In thinking about hidden layers, it’s important to distinguish between the routine efficiency and power of a good network, once that network has been set up, and the difficult issue of how to set it up in the first place. That difference is reflected in the difference between playing the piano (or, say, riding a bicycle, or swimming) once you’ve learned (easy) and learning to do it in the first place (hard). Understanding exactly how new hidden layers get laid down in neural circuitry is ...
Folksonomies: cognition neurology
Folksonomies: cognition neurology
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Frank Wilczek describes one of the great questions of science, how the difficult taks of learning something leads to the learned easy of later doing it.

25 AUG 2012 by ideonexus

 Prayer is Silent Observation

Learning to pray, then as I understand it, is learning to listen with the mind and the heart – making oneself attentive to each exquisite detail of the world. It is a fearsome exhilarating task, best suited to solitude and silence. Such prayers are answered not with miracles tagged with our names, or those of our loved ones, but with beauty and terror. For the prayerful listener, the world becomes the sublime scripture, full of stories of structure and chaos, law and chance, complexificatio...
Folksonomies: observation prayer
Folksonomies: observation prayer
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Simply looking at the world for what it is and what it has to tell us.

08 JUN 2012 by ideonexus

 Science Depends on Revolutions Large and Small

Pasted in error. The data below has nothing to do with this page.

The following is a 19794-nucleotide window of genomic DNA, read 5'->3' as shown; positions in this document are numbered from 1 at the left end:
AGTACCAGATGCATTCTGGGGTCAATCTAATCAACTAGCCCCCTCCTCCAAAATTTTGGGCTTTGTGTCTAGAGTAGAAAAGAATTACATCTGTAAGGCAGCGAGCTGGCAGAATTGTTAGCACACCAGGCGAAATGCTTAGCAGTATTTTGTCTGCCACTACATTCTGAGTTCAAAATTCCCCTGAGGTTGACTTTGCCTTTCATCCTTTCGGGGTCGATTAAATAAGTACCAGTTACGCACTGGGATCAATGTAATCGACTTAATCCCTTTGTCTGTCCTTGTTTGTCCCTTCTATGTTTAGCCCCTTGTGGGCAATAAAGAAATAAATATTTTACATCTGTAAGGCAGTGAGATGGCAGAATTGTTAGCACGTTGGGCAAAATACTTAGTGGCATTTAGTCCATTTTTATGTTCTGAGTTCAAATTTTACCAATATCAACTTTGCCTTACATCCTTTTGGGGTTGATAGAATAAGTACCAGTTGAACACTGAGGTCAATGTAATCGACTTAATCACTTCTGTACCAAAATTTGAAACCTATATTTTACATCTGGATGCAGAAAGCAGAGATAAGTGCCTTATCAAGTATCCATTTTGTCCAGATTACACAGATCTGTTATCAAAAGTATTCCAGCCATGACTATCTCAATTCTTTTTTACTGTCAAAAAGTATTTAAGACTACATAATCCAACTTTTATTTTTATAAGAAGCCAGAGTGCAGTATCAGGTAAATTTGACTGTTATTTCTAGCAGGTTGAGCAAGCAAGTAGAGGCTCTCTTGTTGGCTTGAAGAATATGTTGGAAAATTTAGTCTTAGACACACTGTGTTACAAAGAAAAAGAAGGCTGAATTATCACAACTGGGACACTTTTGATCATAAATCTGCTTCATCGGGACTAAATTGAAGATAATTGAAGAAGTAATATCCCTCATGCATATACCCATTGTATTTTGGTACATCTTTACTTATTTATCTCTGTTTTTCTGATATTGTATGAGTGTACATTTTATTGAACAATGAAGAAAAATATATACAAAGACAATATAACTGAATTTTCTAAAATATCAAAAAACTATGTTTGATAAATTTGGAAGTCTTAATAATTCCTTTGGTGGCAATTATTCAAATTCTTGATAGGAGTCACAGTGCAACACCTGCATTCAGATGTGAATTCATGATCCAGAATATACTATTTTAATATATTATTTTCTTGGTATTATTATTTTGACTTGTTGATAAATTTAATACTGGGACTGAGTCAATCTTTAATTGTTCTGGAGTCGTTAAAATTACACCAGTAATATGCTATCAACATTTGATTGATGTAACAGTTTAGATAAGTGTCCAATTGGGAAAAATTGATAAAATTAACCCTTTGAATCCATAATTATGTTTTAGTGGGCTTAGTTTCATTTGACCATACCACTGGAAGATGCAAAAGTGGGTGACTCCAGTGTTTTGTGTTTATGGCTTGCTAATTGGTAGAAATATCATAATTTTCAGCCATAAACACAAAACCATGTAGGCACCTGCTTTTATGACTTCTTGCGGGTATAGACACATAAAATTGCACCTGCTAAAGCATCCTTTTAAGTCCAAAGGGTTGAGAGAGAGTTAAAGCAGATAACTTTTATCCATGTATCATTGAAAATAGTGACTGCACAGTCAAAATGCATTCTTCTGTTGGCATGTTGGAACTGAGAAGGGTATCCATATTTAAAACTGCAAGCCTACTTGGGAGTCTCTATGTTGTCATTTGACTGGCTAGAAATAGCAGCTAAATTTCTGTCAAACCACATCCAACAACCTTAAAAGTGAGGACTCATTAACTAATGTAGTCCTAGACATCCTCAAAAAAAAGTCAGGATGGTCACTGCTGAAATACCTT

Scientific development depends in part on a process of non-incremental or revolutionary change. Some revolutions are large, like those associated with the names of Copernicus, Newton, or Darwin, but most are much smaller, like the discovery of oxygen or the planet Uranus. The usual prelude to changes of this sort is, I believed, the awareness of anomaly, of an occurrence or set of occurrences that does not fit existing ways of ordering phenomena. The changes that result therefore require 'put...
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Small ones, like the discovery of oxygen and Uranus, that requires thinking in a way to uncover anomalies.

05 JUN 2012 by ideonexus

 Nature as a Game of Chess

Suppose it were perfectly certain that the life and fortune of every one of us would, one day or other, depend upon his winning or losing a game of chess. Don't you think that we should all consider it to be a primary duty to learn at least the names and the moves of the pieces; to have a notion of a gambit, and a keen eye for all the means of giving and getting out of check? Do you not think that we should look with a disapprobation amounting to scorn upon the father who allowed his son, or ...
Folksonomies: nature learning discovery
Folksonomies: nature learning discovery
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We are in the game, shouldn't we learn the rules?

02 JAN 2012 by ideonexus

 Humphery Davy: Poem About a Weeping Monument

My eye is wet with tears For I see the white stones That are covered with names The stones of my forefathers’ graves. No grass grows upon them For deep in the earth In darkness and silence the organs of life To their primitive atoms return. Through ages the air Has been moist with their blood The ages the seeds of the thistle has fed On what was once motion and form... Thoughts roll not beneath the dust No feeling is in the cold grave They have leaped to other worlds They are far above t...
Folksonomies: science poetry
Folksonomies: science poetry
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There are various versions of this early poem in the HD Archive: see Paris, vol 1, p29; Treneer, pp4-5; or Fullmer, p13